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The Commuter

Liam Neeson is no stranger to action films. Having a late career resurgence as a ‘mature’ action star in the ‘Taken’ movies among others, Neeson’s emotional intensity have made them compulsive viewing. ‘The Commuter’ is no different as it thrives on his commanding delivery. His leading man credentials remain intact as he navigates another labyrinthine plot of skulduggery with his physical manoeuvres becoming an inspiration to the over-fifties set.

Insurance salesman Michael (Liam Neeson) is on a train heading home after a tough day. Sadly it’s about to get worse when he receives a mysterious invitation from a stranger offering him $100,000. Asked to identify a hidden passenger before the train’s last stop, little does Michael know the web in which he is now caught. Dragged into a shadowy criminal conspiracy, Michael races against time to solve the puzzle. His life and those of his fellow passengers hang in the balance as the train moves towards its final destination.

‘The Commuter’ is a load of nonsense full of plot inconsistencies and occasionally dodgy acting. It’s also a lot of fun and has a continual air of moody tension. Films like ‘The Commuter’ don’t exist for critics but for undemanding audiences looking for spectacular action. They certainly get that with the characters facing death at every turn. The plot deftly mixes mystery and suspense within a ‘Die Hard on a Train’ motif creating an exciting package. You know what you’re getting for the ticket price and if you go in without too many expectations you’ll be rewarded with an enjoyably over the top romp.

None of this would work without Neeson’s presence. His character’s stoic conviction amidst an outlandish scenario provides the believability the story needs. However ridiculous it gets, you’re still drawn in due to his performance as well as the other cast members. The direction and CGI are decent without being ground-breaking. It is difficult making something new out of the predictable action formula. But everyone gives it a good shot with the cinematography and action sequences well staged even if the pacing slows down towards the end.

‘The Commuter’ is hardly ‘Gone with the Wind’ but it’s a consistently entertaining thriller. It delivers on the promise in the trailers and fans of Neeson’s other action movies shouldn’t be disappointed. It may make others think twice about catching a train however as this is one train ride ‘The Commuter’s’ characters won’t forget in a hurry.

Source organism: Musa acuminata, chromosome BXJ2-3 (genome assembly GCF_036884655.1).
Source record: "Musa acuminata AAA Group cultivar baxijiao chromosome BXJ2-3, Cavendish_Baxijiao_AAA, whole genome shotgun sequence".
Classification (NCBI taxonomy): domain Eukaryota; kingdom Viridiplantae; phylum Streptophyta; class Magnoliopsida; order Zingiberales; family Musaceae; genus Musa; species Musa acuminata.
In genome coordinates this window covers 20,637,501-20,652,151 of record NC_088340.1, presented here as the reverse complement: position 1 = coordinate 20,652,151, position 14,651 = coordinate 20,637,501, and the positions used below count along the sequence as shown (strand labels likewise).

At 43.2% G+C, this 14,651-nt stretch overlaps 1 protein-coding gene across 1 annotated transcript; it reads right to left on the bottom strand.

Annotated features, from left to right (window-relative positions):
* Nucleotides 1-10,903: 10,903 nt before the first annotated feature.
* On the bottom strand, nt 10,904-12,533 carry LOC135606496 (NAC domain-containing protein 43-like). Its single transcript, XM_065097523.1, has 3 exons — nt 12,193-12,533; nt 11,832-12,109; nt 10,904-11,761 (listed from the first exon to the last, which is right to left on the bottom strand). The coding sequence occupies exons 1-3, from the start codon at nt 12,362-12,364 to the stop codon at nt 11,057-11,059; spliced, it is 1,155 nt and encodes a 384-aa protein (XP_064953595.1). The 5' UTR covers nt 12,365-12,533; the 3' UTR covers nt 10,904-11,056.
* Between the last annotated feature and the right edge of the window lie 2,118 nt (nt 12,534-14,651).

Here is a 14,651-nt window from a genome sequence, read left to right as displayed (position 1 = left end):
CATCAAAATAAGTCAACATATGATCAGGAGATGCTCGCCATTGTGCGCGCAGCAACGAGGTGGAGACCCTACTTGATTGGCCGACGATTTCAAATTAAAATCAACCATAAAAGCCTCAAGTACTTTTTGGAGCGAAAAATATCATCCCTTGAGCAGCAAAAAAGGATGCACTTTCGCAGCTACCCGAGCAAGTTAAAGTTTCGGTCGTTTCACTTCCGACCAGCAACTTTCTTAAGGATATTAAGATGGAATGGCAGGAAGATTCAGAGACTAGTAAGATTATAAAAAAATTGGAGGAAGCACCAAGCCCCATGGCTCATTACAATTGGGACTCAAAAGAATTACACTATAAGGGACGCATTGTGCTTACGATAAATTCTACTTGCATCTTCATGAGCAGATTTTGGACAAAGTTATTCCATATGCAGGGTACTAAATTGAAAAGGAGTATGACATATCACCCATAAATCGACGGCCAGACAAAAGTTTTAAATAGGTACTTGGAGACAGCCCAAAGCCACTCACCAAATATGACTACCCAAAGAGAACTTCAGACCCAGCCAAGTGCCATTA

Rating out of 10: 7

Maze Runner: The Death Cure

The teenage action/romance book craze of the early ‘00’s sparked a litany of film adaptations. The ‘Twilight’ ‘Harry Potter’ movies benefited from the enormous popularity of their literary counterparts. Based on the James Dashner book trilogy, the ‘Maze Runner’ films have followed a similar path. Whilst barely distinguishable from the rest, the series has had better performances and focus. ‘Maze Runner: The Death Cure’ is the final chapter in the saga as it departs cinemas with lots of noise and angst rivalling any teenage dilemma.

Still trapped in a dystopian future where death stalks them at every corner, Thomas (Dylan O’Brien) and his friends face a new challenge. Leading his group, including Teresa (Kaya Scodelario) and Newt (Thomas Brodie-Sangster), on a final mission, Thomas must re-enter the Last City. A deadly labyrinth, the city holds the answers Thomas and everyone have been looking for. Almost reaching the end of their quest the chances of making it out alive decrease as their strange world swiftly closes in around them.

‘Maze Runner: The Death Cure’ is an occasionally interesting science-fiction yarn without being memorable. Whilst the action sequences are spectacular and the acting is above average, there’s a definite familiarity about it all. Moments rather than the whole film come alive with the script leaning towards predictability than offering genuine surprises. ‘The Death Cure’ doesn’t particularly offer anything new although it neatly concludes the trilogy.

Perhaps the lack of innovation falls to the choice of director, Wes Ball, who filmed the previous entries. He shows little flair in spicing up the narrative and leaves the heavy lifting to his stars. All do their best amidst the usual explosions and death-defying stunts. But there’s never a sense of true danger or tension. Much of this is due to the pacing with the story needing editing. A long run-time doesn’t make for a better film even if the characters are fleshed out more than usual.

Book to screen adaptations come and go like a rate of knots. ‘Maze Runner: The Death Curse’ isn’t the worst but nor is it the best. It falls somewhere in between, trapped in a creative purgatory with innovation taking a back seat. It was fun enough while it lasted although one hopes the next series of books receive greater handling on their journey to the silver screen.

Rating out of 10: 6